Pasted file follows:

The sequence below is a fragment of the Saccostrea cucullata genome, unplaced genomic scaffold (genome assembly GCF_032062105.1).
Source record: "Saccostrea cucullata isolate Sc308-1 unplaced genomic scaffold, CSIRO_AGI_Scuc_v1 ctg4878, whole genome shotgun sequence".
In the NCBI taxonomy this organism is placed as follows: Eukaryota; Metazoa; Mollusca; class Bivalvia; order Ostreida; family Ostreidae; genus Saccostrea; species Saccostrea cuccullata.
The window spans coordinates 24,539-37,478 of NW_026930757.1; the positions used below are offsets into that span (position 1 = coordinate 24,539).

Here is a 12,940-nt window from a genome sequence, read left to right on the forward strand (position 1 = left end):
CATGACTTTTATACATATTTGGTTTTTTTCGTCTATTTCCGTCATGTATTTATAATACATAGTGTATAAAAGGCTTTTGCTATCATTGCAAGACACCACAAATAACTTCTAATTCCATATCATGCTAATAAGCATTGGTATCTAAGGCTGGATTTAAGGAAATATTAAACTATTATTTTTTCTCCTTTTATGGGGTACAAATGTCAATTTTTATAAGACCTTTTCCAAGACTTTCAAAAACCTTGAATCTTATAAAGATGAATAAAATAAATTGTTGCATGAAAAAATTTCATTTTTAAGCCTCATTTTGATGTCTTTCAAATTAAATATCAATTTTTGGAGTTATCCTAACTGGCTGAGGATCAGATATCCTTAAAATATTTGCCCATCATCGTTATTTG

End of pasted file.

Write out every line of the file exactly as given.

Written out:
The sequence below is a fragment of the Saccostrea cucullata genome, unplaced genomic scaffold (genome assembly GCF_032062105.1).
Source record: "Saccostrea cucullata isolate Sc308-1 unplaced genomic scaffold, CSIRO_AGI_Scuc_v1 ctg4878, whole genome shotgun sequence".
In the NCBI taxonomy this organism is placed as follows: Eukaryota; Metazoa; Mollusca; class Bivalvia; order Ostreida; family Ostreidae; genus Saccostrea; species Saccostrea cuccullata.
The window spans coordinates 24,539-37,478 of NW_026930757.1; the positions used below are offsets into that span (position 1 = coordinate 24,539).

Here is a 12,940-nt window from a genome sequence, read left to right on the forward strand (position 1 = left end):
CATGACTTTTATACATATTTGGTTTTTTTCGTCTATTTCCGTCATGTATTTATAATACATAGTGTATAAAAGGCTTTTGCTATCATTGCAAGACACCACAAATAACTTCTAATTCCATATCATGCTAATAAGCATTGGTATCTAAGGCTGGATTTAAGGAAATATTAAACTATTATTTTTTCTCCTTTTATGGGGTACAAATGTCAATTTTTATAAGACCTTTTCCAAGACTTTCAAAAACCTTGAATCTTATAAAGATGAATAAAATAAATTGTTGCATGAAAAAATTTCATTTTTAAGCCTCATTTTGATGTCTTTCAAATTAAATATCAATTTTTGGAGTTATCCTAACTGGCTGAGGATCAGATATCCTTAAAATATTTGCCCATCATCGTTATTTG